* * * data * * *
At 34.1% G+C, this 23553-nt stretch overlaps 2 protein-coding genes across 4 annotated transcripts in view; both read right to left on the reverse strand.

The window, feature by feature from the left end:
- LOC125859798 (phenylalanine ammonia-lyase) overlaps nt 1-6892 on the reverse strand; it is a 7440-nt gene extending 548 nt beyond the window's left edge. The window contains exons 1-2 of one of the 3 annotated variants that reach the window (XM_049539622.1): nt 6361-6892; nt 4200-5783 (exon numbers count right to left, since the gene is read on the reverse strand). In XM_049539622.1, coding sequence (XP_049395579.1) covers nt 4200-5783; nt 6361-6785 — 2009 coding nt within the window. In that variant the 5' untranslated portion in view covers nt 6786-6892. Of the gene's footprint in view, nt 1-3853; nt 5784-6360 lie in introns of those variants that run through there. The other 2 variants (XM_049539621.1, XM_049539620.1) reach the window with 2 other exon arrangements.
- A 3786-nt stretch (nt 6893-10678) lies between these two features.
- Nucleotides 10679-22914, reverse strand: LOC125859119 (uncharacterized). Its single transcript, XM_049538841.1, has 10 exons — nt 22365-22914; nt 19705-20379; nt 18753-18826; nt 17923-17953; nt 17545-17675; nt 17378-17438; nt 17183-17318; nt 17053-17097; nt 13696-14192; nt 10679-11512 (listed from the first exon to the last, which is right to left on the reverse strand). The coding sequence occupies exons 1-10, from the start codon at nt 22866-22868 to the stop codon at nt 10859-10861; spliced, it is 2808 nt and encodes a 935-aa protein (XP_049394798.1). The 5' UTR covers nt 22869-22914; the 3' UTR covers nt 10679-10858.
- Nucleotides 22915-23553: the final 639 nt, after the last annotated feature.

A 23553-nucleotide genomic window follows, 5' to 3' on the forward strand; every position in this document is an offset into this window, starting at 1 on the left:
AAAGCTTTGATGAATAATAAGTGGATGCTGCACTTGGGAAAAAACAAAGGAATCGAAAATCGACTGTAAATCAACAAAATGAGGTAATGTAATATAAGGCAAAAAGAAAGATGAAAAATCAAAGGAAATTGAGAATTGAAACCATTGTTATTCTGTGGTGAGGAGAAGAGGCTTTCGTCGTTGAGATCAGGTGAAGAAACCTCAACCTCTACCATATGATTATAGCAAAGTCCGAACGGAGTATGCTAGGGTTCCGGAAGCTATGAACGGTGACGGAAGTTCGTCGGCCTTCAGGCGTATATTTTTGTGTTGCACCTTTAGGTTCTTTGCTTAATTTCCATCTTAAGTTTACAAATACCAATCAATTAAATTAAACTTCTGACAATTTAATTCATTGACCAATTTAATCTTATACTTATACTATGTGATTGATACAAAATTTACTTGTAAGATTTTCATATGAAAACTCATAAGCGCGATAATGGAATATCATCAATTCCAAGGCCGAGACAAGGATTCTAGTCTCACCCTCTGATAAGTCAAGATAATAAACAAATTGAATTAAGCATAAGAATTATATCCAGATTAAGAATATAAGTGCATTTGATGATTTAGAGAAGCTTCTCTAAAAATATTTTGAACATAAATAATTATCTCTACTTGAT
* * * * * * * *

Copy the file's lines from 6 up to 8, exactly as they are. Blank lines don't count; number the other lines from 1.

- Nucleotides 22915-23553: the final 639 nt, after the last annotated feature.

A 23553-nucleotide genomic window follows, 5' to 3' on the forward strand; every position in this document is an offset into this window, starting at 1 on the left:
AAAGCTTTGATGAATAATAAGTGGATGCTGCACTTGGGAAAAAACAAAGGAATCGAAAATCGACTGTAAATCAACAAAATGAGGTAATGTAATATAAGGCAAAAAGAAAGATGAAAAATCAAAGGAAATTGAGAATTGAAACCATTGTTATTCTGTGGTGAGGAGAAGAGGCTTTCGTCGTTGAGATCAGGTGAAGAAACCTCAACCTCTACCATATGATTATAGCAAAGTCCGAACGGAGTATGCTAGGGTTCCGGAAGCTATGAACGGTGACGGAAGTTCGTCGGCCTTCAGGCGTATATTTTTGTGTTGCACCTTTAGGTTCTTTGCTTAATTTCCATCTTAAGTTTACAAATACCAATCAATTAAATTAAACTTCTGACAATTTAATTCATTGACCAATTTAATCTTATACTTATACTATGTGATTGATACAAAATTTACTTGTAAGATTTTCATATGAAAACTCATAAGCGCGATAATGGAATATCATCAATTCCAAGGCCGAGACAAGGATTCTAGTCTCACCCTCTGATAAGTCAAGATAATAAACAAATTGAATTAAGCATAAGAATTATATCCAGATTAAGAATATAAGTGCATTTGATGATTTAGAGAAGCTTCTCTAAAAATATTTTGAACATAAATAATTATCTCTACTTGAT